Saturday, November 4, 2017
Maine Gov vetoes bill designed to establish structure for voter-approved recreational marijuana industry
As reported in this NBC News piece, "Maine Gov. Paul Lepage’s decision to veto a bill on Friday that would have built a recreational marijuana retail market is a major buzzkill for those in the state who voted to legalize the drug last year." Here is more on the decision and its impact:
In his veto letter, LePage urged the Maine legislature to “sustain this veto” because he did not believe that the bill was satisfactory. The bill passed with enough votes to overturn a veto in the state Senate, but not the statehouse.
LePage said his greatest grievance is that he did not know how the Trump administration intended to enforce federal marijuana laws in states that legalized recreational marijuana. “If we are adopting a law that will legalize and establish a new industry and impose a new regulatory infrastructure that requires significant private and public investment, we need assurances that a change in policy or administration at the federal level will not nullify those investments,” LePage wrote....
In his letter, LePage also expanded on his grievance that the bill conflicted with Maine’s existing medical marijuana laws, which he claims are being exploited by his constituents, and created “unrealistic deadlines” to craft regulation at the executive level....
In the letter, LePage said that he “sought guidance” from Colorado Gov. John Hickenlooper, a Democrat, who has had to oversee his state’s recreational marijuana market since Colorado legalized the drug in 2012. LePage said that Hickenlooper “urged” him to “not rush just to get something in place” and connected Colorado’s crime rates and traffic deaths to recreational marijuana use.
The full statement by Gov LePage is available at this link, and here are its concluding paragraphs:
When I sought guidance from my counterpart in Colorado, he was adamant that Maine should learn from the mistakes made by his state and others that have pursued legalization efforts. He urged that we take the time necessary to get our law right from the start and not rush just to get something in place. There have been serious negative effects of legalization in other states — effects that should not be repeated in Maine. In Colorado, marijuana-related traffic deaths more than doubled since recreational marijuana was legalized. The Institute for Highway Safety reached similar findings, noting that automobile collisions increased by three percent in states that have legalized marijuana. Alarmingly, the violent crime rate in Colorado increased nearly 19 percent since legalization, more than double the national rate. If Maine is going to legalize and regulate marijuana, it is imperative that we do it right.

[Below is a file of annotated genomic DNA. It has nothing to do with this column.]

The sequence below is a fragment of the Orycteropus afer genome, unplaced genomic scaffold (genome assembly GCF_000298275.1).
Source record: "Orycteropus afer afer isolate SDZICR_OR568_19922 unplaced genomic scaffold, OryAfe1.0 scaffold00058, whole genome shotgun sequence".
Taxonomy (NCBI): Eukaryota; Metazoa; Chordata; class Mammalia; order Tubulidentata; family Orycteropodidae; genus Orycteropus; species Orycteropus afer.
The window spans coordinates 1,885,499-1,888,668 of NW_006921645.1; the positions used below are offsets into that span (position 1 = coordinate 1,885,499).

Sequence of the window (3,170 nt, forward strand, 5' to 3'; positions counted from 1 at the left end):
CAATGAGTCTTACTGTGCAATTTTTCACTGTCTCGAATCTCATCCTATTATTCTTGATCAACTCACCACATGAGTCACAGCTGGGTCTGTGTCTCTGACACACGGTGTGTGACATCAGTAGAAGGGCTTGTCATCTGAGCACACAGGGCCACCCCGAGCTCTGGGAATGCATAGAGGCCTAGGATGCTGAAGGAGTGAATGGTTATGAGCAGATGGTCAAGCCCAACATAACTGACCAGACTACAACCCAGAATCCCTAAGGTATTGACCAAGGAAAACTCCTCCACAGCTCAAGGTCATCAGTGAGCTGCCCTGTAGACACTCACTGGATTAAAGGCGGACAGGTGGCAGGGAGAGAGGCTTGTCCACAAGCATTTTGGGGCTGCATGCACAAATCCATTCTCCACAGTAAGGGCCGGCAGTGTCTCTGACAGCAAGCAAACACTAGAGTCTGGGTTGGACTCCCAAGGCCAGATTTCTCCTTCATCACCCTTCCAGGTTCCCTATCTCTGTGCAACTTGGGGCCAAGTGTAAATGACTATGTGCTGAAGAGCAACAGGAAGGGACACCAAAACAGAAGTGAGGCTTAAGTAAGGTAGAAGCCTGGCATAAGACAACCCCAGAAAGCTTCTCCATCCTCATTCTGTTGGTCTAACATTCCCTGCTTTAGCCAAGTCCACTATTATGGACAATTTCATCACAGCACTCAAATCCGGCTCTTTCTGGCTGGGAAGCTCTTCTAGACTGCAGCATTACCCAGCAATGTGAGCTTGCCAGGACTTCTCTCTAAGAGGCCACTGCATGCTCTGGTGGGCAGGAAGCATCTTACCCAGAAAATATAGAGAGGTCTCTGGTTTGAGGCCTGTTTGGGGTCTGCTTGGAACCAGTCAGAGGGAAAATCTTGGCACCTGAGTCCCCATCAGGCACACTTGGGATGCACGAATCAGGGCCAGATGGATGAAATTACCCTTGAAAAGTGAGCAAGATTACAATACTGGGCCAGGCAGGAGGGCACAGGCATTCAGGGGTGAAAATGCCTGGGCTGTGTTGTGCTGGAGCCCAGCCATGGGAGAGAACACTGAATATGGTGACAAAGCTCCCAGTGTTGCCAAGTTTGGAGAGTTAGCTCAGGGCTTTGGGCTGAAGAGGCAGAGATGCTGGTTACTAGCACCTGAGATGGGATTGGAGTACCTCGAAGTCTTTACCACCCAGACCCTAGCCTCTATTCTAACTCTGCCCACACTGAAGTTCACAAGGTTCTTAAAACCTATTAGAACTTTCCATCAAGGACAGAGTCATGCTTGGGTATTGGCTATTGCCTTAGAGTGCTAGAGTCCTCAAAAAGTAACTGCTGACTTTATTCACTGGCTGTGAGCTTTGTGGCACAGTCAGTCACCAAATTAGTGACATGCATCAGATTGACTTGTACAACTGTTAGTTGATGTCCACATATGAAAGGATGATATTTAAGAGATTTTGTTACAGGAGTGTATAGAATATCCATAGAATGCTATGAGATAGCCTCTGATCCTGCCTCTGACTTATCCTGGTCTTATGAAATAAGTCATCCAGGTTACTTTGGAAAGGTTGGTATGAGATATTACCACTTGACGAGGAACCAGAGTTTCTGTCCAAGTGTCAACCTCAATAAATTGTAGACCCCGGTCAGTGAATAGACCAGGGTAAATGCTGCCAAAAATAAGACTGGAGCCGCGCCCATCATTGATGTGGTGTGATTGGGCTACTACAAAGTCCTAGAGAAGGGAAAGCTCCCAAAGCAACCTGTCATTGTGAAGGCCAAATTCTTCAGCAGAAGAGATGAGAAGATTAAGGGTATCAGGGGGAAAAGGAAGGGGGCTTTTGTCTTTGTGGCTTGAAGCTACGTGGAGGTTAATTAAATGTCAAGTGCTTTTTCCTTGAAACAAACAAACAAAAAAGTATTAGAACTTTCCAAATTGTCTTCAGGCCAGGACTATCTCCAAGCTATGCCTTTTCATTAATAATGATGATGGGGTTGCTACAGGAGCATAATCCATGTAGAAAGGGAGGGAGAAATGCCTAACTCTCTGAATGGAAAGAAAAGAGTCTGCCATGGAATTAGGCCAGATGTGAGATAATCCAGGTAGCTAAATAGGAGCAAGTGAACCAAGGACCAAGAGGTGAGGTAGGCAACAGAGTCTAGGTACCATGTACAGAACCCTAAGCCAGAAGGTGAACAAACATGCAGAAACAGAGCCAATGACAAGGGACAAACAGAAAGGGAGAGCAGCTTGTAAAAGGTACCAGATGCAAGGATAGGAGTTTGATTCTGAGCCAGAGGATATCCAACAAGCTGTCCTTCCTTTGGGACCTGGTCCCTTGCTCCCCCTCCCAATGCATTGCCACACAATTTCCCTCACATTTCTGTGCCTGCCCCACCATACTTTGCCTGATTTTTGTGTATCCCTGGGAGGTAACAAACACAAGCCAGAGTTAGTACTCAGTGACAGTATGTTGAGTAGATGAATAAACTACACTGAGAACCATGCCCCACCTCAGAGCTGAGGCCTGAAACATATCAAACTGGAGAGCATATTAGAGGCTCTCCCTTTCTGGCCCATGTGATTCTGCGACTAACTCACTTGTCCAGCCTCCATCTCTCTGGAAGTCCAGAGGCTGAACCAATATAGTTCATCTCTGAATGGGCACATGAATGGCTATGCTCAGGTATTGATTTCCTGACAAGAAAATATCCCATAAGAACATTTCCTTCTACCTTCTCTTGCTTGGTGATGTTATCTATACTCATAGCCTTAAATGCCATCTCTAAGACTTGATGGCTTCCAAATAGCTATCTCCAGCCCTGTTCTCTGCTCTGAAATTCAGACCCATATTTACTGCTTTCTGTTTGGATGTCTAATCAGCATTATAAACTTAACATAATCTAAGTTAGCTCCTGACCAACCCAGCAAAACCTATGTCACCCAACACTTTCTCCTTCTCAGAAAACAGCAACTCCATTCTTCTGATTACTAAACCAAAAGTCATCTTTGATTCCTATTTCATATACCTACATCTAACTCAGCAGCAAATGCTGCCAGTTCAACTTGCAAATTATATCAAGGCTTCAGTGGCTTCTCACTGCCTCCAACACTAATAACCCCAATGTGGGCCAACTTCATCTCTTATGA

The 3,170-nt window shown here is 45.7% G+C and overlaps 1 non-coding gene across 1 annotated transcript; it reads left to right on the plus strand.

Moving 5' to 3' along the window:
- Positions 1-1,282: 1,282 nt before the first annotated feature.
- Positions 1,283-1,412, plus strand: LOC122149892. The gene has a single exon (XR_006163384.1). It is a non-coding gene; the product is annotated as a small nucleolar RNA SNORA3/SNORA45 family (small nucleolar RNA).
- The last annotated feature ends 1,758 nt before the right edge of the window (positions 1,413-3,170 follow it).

Outside specific concerns about this bill, I continue to be concerned about expanded legalization of marijuana in Maine. The dangers of legalizing marijuana and normalizing its use in our society cannot be understated. Maine is now battling a horrific drug epidemic that claims more than one life a day due to overdoses caused by deadly opiates. Sending a message, especially to our young people, that some drugs that are still illegal under federal law are now sanctioned by the state may have unintended and grave consequences.
For these reasons, I return LD 1650 unsigned and vetoed. I strongly urge the Legislature to sustain it and continue to work to get this important law right.